Hours after Rep. John Boehner abruptly announced Friday that he'd resign his speakership, the California Republican has spoken to nearly every GOP lawmaker in his caucus, seeking their input and calling for party unity, according to a person with knowledge of the conversations.
He's hearing from members angry that the GOP Congress has not advanced the conservative cause more forcefully, and he's responding with a clear message: He is willing to take a more confrontational stand with the White House and the Senate to achieve the results the party has sought to enact, according to several people who have spoken to the House majority leader.
That pitch could appease conservatives who have grown frustrated that Boehner had not been aggressive enough with President Barack Obama or Senate Majority Leader Mitch McConnell, R-Kentucky, who is deeply unpopular in much of the House GOP conference. That approach would immediately be put to test in what will likely be a contentious fall and winter, when Congress will have to deal with a spate of fiscal matters.
But a major question facing McCarthy is how the roughly 30 members in the House Freedom Caucus will handle the vote for speaker. The group, which has been a persistent thorn in the GOP leadership's side, has not yet endorsed a candidate for speaker. If it united against the California Republican, it could prevent him from securing 218 votes on the floor to become the next speaker. McCarthy is expected to meet with members of the group this week.
The behind-the-scenes chatter also highlights how House and Senate Republicans have quickly turned their robust majority on Capitol Hill into a growing internal feud that threatens the rest of their party's agenda in the 114th Congress.
House Republicans are expected to meet this week behind closed doors to talk about their future, but leadership elections are not likely until next week at the earliest. Rep. Daniel Webster, a conservative from Florida who won just 12 votes when he ran against Boehner in January, is the only other announced candidate so far.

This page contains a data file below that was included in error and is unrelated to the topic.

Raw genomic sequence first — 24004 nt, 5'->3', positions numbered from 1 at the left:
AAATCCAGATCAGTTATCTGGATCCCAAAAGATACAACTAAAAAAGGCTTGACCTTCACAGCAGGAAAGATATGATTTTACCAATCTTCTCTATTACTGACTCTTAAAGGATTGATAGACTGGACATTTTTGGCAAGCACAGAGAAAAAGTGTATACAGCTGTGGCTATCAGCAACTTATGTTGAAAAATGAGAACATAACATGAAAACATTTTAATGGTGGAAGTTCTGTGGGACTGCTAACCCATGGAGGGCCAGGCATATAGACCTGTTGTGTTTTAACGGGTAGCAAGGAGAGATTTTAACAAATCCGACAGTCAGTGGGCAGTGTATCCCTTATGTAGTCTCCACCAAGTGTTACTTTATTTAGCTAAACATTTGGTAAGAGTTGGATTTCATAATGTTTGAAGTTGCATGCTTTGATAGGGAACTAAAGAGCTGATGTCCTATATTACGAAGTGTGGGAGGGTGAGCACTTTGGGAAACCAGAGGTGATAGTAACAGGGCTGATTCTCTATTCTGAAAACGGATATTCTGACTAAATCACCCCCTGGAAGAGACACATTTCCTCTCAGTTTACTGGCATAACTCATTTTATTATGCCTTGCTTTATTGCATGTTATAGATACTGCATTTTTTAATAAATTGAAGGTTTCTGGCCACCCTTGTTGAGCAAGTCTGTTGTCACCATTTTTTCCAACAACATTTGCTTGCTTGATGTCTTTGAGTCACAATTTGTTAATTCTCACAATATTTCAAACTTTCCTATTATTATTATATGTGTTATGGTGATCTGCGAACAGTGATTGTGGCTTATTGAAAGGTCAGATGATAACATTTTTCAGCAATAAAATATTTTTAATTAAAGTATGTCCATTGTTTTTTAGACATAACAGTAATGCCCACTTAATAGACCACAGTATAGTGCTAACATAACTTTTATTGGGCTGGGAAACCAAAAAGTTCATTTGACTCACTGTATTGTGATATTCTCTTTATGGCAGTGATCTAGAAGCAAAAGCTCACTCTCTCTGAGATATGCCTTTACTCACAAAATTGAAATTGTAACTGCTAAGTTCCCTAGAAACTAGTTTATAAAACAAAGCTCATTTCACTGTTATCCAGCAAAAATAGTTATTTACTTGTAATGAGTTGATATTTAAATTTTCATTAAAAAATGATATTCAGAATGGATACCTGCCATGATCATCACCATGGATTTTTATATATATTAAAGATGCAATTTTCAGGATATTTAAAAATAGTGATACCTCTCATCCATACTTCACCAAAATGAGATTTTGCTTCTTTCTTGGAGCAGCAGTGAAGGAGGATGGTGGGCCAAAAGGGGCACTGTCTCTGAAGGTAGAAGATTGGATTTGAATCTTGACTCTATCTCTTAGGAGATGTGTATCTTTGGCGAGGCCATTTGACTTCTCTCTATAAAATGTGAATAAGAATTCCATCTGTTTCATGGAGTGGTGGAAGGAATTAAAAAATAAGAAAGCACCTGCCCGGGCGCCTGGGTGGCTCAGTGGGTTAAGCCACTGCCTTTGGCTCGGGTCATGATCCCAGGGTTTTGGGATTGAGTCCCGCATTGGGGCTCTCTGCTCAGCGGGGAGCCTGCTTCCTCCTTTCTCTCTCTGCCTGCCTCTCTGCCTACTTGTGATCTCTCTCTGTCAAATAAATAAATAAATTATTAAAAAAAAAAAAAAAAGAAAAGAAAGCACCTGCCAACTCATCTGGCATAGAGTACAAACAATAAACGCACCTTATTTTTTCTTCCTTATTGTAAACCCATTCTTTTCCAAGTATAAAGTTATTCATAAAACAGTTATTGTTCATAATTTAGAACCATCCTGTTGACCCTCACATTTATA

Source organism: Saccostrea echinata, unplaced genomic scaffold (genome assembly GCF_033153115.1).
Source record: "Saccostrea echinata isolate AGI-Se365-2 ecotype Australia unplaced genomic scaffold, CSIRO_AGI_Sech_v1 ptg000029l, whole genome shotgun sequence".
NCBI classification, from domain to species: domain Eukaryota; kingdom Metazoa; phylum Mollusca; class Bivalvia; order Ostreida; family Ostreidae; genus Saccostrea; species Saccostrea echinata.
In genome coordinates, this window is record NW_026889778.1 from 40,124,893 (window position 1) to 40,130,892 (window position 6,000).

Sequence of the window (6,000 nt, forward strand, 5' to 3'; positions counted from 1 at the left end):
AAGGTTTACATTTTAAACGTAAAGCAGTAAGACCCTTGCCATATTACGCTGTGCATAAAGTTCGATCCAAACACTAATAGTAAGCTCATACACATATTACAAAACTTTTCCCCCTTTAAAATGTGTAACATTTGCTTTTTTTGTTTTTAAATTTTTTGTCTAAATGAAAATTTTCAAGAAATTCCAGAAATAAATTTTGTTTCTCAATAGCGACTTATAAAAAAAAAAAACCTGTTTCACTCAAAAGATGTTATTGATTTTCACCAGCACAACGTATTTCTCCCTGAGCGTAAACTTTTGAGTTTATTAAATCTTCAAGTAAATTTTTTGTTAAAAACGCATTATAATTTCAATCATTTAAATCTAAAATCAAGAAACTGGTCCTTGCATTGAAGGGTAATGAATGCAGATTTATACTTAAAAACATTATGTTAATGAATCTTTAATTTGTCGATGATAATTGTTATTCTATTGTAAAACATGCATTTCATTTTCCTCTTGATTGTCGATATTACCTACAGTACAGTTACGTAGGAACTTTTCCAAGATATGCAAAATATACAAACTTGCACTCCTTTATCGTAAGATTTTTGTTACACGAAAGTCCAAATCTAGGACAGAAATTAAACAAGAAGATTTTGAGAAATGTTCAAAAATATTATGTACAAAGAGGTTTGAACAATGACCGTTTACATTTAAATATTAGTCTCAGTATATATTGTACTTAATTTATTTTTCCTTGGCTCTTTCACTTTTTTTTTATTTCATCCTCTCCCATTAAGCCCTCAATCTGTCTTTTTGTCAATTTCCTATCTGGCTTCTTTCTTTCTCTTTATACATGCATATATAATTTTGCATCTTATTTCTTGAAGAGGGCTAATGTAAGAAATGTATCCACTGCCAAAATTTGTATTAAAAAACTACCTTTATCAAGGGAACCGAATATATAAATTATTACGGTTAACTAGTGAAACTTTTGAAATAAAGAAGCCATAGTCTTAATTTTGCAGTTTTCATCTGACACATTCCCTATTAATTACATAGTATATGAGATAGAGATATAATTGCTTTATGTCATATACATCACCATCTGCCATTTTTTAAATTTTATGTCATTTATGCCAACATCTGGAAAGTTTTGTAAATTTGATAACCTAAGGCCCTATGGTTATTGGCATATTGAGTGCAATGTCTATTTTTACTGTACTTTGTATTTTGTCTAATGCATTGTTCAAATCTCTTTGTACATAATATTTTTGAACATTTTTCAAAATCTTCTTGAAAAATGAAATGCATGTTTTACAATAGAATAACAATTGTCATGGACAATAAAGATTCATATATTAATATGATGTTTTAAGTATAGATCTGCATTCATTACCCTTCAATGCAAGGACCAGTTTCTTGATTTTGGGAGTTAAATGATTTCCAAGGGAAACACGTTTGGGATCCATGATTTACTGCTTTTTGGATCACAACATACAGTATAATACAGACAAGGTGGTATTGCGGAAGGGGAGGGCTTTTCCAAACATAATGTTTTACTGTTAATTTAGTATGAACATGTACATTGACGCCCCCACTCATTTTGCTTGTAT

While McCarthy has not publicly declared his speakership bid, and a spokesman did not comment for this story, the California Republican is widely expected to win the job when leadership elections occur later this month, though he'll have to work for it. While members are expressing much frustration with what they see as a failure to challenge the status quo, several sources said, McCarthy has urged his caucus to quickly unite in order to begin the healing process.
Rep. Mick Mulvaney, R-South Carolina, a member of the conservative House Freedom Caucus, a frequent thorn in Boehner's side, acknowledged Sunday that McCarthy has "an inside track" to win the speakership, calling him a "ground-up" type of leader.
Speaking on "Fox News Sunday," Mulvaney said the "important question" is "will they change for the better or will we simply replace Mr. Boehner with somebody else who will do the same thing."
Leadership elections are a popularity contest of sorts. And in his eight years in the House, the 50-year-old McCarthy has developed deep relationships through the different ideological factions in the House, a major reason why his rapid ascent seems all-but assured.